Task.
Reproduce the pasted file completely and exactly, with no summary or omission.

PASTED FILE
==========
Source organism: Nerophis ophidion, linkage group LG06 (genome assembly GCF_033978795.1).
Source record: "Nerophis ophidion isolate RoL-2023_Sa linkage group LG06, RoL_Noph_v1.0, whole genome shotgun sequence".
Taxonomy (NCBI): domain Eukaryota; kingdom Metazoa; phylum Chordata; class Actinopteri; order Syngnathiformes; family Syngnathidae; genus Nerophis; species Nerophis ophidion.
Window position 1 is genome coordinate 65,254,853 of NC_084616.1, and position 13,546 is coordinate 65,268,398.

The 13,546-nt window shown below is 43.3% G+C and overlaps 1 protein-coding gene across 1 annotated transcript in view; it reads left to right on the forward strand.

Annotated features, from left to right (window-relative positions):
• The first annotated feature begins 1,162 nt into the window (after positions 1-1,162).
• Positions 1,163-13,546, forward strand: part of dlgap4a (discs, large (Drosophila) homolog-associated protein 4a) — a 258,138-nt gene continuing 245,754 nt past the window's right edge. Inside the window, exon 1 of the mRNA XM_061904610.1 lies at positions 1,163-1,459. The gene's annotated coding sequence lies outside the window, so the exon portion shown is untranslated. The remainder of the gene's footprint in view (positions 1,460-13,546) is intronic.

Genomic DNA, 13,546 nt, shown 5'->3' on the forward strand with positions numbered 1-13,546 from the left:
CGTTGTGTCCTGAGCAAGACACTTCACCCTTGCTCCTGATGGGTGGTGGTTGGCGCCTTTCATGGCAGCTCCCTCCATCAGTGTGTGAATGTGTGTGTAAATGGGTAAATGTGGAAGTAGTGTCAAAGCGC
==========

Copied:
Source organism: Nerophis ophidion, linkage group LG06 (genome assembly GCF_033978795.1).
Source record: "Nerophis ophidion isolate RoL-2023_Sa linkage group LG06, RoL_Noph_v1.0, whole genome shotgun sequence".
Taxonomy (NCBI): domain Eukaryota; kingdom Metazoa; phylum Chordata; class Actinopteri; order Syngnathiformes; family Syngnathidae; genus Nerophis; species Nerophis ophidion.
Window position 1 is genome coordinate 65,254,853 of NC_084616.1, and position 13,546 is coordinate 65,268,398.

The 13,546-nt window shown below is 43.3% G+C and overlaps 1 protein-coding gene across 1 annotated transcript in view; it reads left to right on the forward strand.

Annotated features, from left to right (window-relative positions):
• The first annotated feature begins 1,162 nt into the window (after positions 1-1,162).
• Positions 1,163-13,546, forward strand: part of dlgap4a (discs, large (Drosophila) homolog-associated protein 4a) — a 258,138-nt gene continuing 245,754 nt past the window's right edge. Inside the window, exon 1 of the mRNA XM_061904610.1 lies at positions 1,163-1,459. The gene's annotated coding sequence lies outside the window, so the exon portion shown is untranslated. The remainder of the gene's footprint in view (positions 1,460-13,546) is intronic.

Genomic DNA, 13,546 nt, shown 5'->3' on the forward strand with positions numbered 1-13,546 from the left:
CGTTGTGTCCTGAGCAAGACACTTCACCCTTGCTCCTGATGGGTGGTGGTTGGCGCCTTTCATGGCAGCTCCCTCCATCAGTGTGTGAATGTGTGTGTAAATGGGTAAATGTGGAAGTAGTGTCAAAGCGC